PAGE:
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70 east liberty street toronto

Abandoned Toronto prison building from the 1800s will soon see a major change

A relic of local history could soon be brought back to life after a generation of disuse, as a new development application reveals a plan to restore the last remaining (intact) building from the long-lost Toronto Central Prison complex in the Liberty Village neighbourhood and give the city a brand new art gallery.

The former Toronto Central Prison Chapel has stood at what is now 70 East Liberty Street for more than 140 years, built as a Roman Catholic chapel serving the notoriously-brutal correctional facility during its brief 42-year existence.

70 east liberty street toronto

The chapel is the most prominent remaining element of the Toronto Central Prison demolished more than a century ago. Photo by Lauren O'Neil.

Following the prison's closure in 1915, the complex and chapel building became part of an army base with barracks and training grounds for the duration of WWI and into 1920, when most of the former prison complex was demolished.

70 east liberty street toronto

The chapel and preserved prison wall are now surrounded by a public park. Photo by Lauren O'Neil.

The surviving circa 1880 chapel was later incorporated into the Inglis factory that dominated Liberty Village for much of the 20th century.

70 east liberty street toronto

The chapel during its time as part of the Inglis factory. Photo via City of Toronto.

The decline of heavy industry hit the area hard, and by the early 1980s, factories had vacated the former prison lands, leaving behind a contaminated brownfield site.

70 east liberty street toronto

The Inglis sign remains visible to this day. Photo by Lauren O'Neil.

But the chapel and an attached north prison wall were granted heritage status in 1996, sparing them from demolition in the wave of redevelopment that would soon crest over the area.

By the close of the 20th century, the city had embarked on planning a new community to transform the disused lands around the surviving chapel building in what is now the thriving King-Liberty Village area.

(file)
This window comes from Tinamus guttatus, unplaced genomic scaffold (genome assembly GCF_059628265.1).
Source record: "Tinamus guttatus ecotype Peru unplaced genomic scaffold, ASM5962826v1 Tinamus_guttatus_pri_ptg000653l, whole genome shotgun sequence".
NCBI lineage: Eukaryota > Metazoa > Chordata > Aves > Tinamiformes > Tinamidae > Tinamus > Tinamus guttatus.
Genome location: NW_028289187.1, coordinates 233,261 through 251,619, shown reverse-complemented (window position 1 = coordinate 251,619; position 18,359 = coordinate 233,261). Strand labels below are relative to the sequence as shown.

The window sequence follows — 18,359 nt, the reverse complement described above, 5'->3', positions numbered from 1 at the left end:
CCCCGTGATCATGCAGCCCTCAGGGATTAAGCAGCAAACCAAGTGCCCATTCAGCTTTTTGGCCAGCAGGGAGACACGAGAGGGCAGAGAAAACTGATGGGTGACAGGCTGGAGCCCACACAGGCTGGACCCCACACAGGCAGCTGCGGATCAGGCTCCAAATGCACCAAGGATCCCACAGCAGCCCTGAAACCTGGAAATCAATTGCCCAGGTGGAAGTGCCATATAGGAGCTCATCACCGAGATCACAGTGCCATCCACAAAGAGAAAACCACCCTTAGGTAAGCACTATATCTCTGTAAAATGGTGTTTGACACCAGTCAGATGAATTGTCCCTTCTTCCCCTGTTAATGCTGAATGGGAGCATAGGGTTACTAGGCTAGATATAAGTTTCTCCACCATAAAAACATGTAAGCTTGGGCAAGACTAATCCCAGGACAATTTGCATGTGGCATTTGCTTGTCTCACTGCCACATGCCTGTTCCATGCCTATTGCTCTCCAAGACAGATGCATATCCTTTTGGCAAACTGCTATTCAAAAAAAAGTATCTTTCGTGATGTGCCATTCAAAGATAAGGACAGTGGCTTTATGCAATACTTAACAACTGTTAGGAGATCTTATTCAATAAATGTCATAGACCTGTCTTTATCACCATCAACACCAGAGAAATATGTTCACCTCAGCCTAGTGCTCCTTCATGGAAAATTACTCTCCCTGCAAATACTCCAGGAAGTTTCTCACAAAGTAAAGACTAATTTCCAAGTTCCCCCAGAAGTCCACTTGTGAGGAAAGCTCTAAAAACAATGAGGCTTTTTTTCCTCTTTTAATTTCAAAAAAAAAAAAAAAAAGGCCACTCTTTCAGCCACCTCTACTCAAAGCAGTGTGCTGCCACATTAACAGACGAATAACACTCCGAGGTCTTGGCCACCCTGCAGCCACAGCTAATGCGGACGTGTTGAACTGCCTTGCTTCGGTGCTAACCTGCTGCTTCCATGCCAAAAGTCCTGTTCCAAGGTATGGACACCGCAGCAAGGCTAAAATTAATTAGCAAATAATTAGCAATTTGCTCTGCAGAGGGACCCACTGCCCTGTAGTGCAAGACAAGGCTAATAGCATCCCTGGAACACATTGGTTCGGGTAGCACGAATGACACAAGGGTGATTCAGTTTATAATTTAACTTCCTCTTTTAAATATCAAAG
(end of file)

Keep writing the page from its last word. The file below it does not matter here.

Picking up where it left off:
The chapel has sat idle and boarded up during the neighbourhood's transformation, sticking out like a sore thumb from the park that exists around it. And now it looks like it will get its turn to glow up.

A plan by hospitality firm Pegasus Group to open a Miller Tavern location in the building fell flat in the early 2010s, but a new plan surfaced in November, aiming to restore and convert the old edifice into a home for a new art gallery.

Pegasus Group has once again submitted plans for a restoration of the building, this time taking a less drastic approach overseen by Paul Marques Architect, that would rehabilitate the existing heritage asset and create a new public art gallery.

No major changes are planned for the building beyond repairs and minor modifications, though exterior renovations would include exterior uplighting and new windows designed in character with the existing architecture.

70 east liberty street toronto

Minimal changes are proposed for the heritage building's exterior. Rendering by Paul Marques Architect.

Though few details about the proposed gallery are mentioned in the planning application, architectural plans indicate that there will be a bar and kitchenette connected to an outdoor patio to be used for seasonal gallery purposes, and an open floorplate for art displays on the second floor.

Supporting gallery office space would occupy the majority of the upper floor.

70 east liberty street toronto

Architectural uplighting will highlight preserved features. Rendering by Paul Marques Architect.

blogTO attempted to contact Pegasus Group for comment on the proposed gallery, but there has been no statement as of yet.

Interestingly, Pegasus got a heck of a steal on the land by buying it early in the area's redevelopment.

The city subleased the building's space in the late 90s under an agreement that it would be refurbished, turning it over to Pegasus for the unbelievably low price of $1 plus HST per year.

For 99 freakin' years.

So it's no wonder they've been able to sit on the property for so long.

Lead photo by

Lauren O'Neil


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